The murder of George Floyd in Minneapolis, by a police officer, is horrifying, tragic, and incomprehensible. It is something that the people of Biddeford, as well as our police department, do not condone, as we all reject racial discrimination and all forms of discrimination.
While his death has unleashed the anger and frustration of thousands, across the country and the world, it also bares, for all to see, the tragedy and pain of institutional and individual racism in America.
While the calendar may read 2020, it is clear, that in many ways, our racist past still permeates our actions and thoughts. Too often, we turn a blind eye to the realities of what occurs throughout our country, perhaps hoping that it will simply go away, but while we do so, the ongoing onslaught of suffering and discrimination continues to fester.
Biddeford, for the past 150 years, has been home to many individuals of different races and creeds. Workers in the mill were Italian, Franco, Irish, Albanian, Greek, and many other nationalities. A strong Jewish population has been present, and the first mosque in America was in the mill. Even today, Biddeford is home to Iraqis, Somalis, Syrians, and others, who have been displaced by war, famine, and ethnic conflict. They came here because of our freedom, our ideals, and our aspirations.
Unfortunately, even here, in our community, the fear of the unknown too often undermines the relationships that people have with each other. Differences in religion, politics, sexual orientation, culture, race, and ethnicity provoke suspicion, and the demonization of those who are different morphs into the stereotypical and destructive tools of hate and bigotry.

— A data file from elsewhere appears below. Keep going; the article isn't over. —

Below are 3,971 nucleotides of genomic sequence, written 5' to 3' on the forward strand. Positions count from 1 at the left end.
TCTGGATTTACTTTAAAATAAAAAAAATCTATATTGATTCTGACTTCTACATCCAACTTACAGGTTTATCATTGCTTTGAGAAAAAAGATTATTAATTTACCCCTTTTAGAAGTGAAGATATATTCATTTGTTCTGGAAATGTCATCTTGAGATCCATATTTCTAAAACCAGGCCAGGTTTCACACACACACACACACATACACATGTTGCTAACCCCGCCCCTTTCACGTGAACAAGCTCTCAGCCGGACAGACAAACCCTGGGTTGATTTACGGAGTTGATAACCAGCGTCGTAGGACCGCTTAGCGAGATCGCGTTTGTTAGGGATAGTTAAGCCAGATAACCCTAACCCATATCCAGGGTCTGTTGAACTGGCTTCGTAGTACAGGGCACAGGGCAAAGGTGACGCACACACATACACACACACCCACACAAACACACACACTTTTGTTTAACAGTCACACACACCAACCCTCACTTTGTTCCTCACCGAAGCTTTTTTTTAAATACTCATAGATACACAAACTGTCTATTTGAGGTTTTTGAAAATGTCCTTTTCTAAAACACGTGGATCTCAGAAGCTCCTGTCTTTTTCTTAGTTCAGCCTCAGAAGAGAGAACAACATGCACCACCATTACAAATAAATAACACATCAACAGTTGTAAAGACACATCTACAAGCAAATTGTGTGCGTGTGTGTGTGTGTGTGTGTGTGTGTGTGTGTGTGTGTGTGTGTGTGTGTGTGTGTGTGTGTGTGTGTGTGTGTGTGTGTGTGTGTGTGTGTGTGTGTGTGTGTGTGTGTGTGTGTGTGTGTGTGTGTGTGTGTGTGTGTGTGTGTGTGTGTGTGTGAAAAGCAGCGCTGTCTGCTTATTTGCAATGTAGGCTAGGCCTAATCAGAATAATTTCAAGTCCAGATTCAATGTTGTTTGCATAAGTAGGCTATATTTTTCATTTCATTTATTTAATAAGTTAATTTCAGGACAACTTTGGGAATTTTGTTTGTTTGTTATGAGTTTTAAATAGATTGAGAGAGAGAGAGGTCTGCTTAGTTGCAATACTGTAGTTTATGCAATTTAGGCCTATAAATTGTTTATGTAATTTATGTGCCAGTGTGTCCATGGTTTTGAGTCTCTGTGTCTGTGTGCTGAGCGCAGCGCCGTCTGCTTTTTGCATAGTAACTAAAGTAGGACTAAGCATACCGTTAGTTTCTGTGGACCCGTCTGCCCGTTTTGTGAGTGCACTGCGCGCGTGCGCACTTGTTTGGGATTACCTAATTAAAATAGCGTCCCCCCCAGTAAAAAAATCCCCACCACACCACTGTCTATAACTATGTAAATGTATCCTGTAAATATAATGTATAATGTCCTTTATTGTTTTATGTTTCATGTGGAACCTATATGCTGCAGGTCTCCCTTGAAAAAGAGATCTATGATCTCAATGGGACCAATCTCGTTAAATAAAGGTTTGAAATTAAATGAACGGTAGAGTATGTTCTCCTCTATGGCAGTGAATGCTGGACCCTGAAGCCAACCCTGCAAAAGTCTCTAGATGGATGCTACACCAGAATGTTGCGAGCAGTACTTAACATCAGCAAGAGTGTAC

Tonight, I ask the people of Biddeford for greater compassion. We need a community in which people are not defined by the color of their skin, but by what is in our hearts. While we justly must feel anger in the death of Mr. Floyd, we, as a community, must work towards embracing each other’s differences, and be determined to stand up to intolerance, racism, and hate.
Let us embrace our common humanity and build bridges instead of walls. The evils of systematic racism, sexism, and poverty in America should have been dismantled decades ago, yet today we see more and more individuals espousing and amplifying words of division, mockery, and hate. Their vision of America the America in which I believe.
Let us start today, by reaching out to each other, and promising to work together to rekindle the American Dream. A few months ago, in response to a hate crime, I urged us all to reach out and heal the divisions among us. Throughout the nation, others, for decades, have urged the same, yet here we are, in June of 2020, still witnessing pain, suffering, poverty, and the feelings of hopelessness.
We, as Americans, can be better. We must be better. George Floyd did not deserve to die. Tonight, I ask myself what more must I do to eradicate hate and injustice. I ask you, once again, what can you do to change our community and to change America. Like you, I am tired of the hate, tired of the suffering, tired of the violence of words and actions. Let us heal together, by making our small part of America a home of love, a home of peace, and a home of compassion.